On account of it being my birthday and all, I thought I’d post some of the random and supremely dumb things I’ve thought over the years.
1. When I was young, I thought the tv paused when you turned it off. I was always so confused when I came back and something new was on.
2. For whatever…
When I was young I thought that when someone got locked in one of the rooms in The Crystal Maze, unless their friends forfeited a crystal later in the game to come back and rescue them, they would be stuck in there FOREVER. I legitimately used to panic when they decided to keep the crystal instead and go to bed wondering how anyone could possibly be that mean.
Such a good TV programme.
OMG I thought the same thing about the Crystal Maze! And Knightmare. I was always incredibly sad when the kids got stuck somewhere because I thought it meant they’d never see their parents again.
It turns out procrastination is not typically a function of laziness, apathy or work ethic as it is often regarded to be. It’s a neurotic self-defense behavior that develops to protect a person’s sense of self-worth.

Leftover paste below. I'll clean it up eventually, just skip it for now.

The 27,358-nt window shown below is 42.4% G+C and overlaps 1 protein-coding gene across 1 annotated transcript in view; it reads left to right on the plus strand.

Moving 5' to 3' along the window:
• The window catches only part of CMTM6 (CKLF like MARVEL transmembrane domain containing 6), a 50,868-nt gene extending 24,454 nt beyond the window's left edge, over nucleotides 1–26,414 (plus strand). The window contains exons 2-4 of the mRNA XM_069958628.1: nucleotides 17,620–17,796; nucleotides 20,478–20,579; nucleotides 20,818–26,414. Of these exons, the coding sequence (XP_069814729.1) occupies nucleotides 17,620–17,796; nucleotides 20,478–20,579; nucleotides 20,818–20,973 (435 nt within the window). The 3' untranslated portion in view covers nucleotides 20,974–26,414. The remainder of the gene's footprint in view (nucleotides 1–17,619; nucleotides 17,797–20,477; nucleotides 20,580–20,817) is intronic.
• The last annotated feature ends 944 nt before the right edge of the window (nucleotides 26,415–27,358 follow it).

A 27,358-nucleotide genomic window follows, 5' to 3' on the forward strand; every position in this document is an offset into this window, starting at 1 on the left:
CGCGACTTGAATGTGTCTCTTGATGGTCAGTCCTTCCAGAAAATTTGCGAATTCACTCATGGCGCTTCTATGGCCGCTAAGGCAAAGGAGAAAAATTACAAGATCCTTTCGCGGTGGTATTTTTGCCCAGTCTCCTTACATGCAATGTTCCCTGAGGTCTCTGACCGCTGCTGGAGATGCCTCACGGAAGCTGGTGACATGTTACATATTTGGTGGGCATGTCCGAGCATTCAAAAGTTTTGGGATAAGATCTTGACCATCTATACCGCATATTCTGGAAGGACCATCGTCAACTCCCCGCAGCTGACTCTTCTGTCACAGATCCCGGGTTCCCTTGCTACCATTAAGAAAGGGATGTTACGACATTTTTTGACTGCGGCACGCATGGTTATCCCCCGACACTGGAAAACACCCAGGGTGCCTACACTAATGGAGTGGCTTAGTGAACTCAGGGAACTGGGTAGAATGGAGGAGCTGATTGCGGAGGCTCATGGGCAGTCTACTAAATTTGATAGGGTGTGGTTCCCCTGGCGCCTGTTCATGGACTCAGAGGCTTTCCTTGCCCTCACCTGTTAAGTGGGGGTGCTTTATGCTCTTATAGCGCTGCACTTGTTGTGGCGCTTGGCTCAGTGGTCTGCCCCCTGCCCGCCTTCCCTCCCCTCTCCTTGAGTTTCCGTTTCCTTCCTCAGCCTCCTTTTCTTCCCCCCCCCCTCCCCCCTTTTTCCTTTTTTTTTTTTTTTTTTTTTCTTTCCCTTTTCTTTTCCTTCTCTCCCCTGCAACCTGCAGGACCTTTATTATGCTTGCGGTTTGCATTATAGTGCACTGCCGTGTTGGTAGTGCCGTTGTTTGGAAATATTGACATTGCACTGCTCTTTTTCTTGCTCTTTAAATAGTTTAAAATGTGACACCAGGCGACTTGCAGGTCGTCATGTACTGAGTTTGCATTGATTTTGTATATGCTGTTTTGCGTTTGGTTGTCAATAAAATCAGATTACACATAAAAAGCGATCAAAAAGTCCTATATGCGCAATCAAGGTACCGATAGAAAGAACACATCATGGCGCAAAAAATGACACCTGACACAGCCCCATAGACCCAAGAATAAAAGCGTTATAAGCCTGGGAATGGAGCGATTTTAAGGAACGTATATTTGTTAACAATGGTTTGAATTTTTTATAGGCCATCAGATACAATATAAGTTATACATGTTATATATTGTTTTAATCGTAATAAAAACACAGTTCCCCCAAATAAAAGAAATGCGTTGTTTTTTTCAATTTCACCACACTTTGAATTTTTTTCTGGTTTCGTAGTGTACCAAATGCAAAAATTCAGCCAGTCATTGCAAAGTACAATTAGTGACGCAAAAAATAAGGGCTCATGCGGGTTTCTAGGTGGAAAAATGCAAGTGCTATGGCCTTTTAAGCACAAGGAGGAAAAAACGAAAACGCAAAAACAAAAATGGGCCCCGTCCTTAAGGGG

You see, procrastinators tend to be people who have, for whatever reason, developed to perceive an unusually strong association between their performance and their value as a person. This makes failure or criticism disproportionately painful, which leads naturally to hesitancy when it comes to the prospect of doing anything that reflects their ability — which is pretty much everything.
But in real life, you can’t avoid doing things. We have to earn a living, do our taxes, have difficult conversations sometimes. Human life requires confronting uncertainty and risk, so pressure mounts. Procrastination gives a person a temporary hit of relief from this pressure of “having to do” things, which is a self-rewarding behavior. So it continues and becomes the normal way to respond to these pressures.
Particularly prone to serious procrastination problems are children who grew up with unusually high expectations placed on them. Their older siblings may have been high achievers, leaving big shoes to fill, or their parents may have had neurotic and inhuman expectations of their own, or else they exhibited exceptional talents early on, and thereafter “average” performances were met with concern and suspicion from parents and teachers.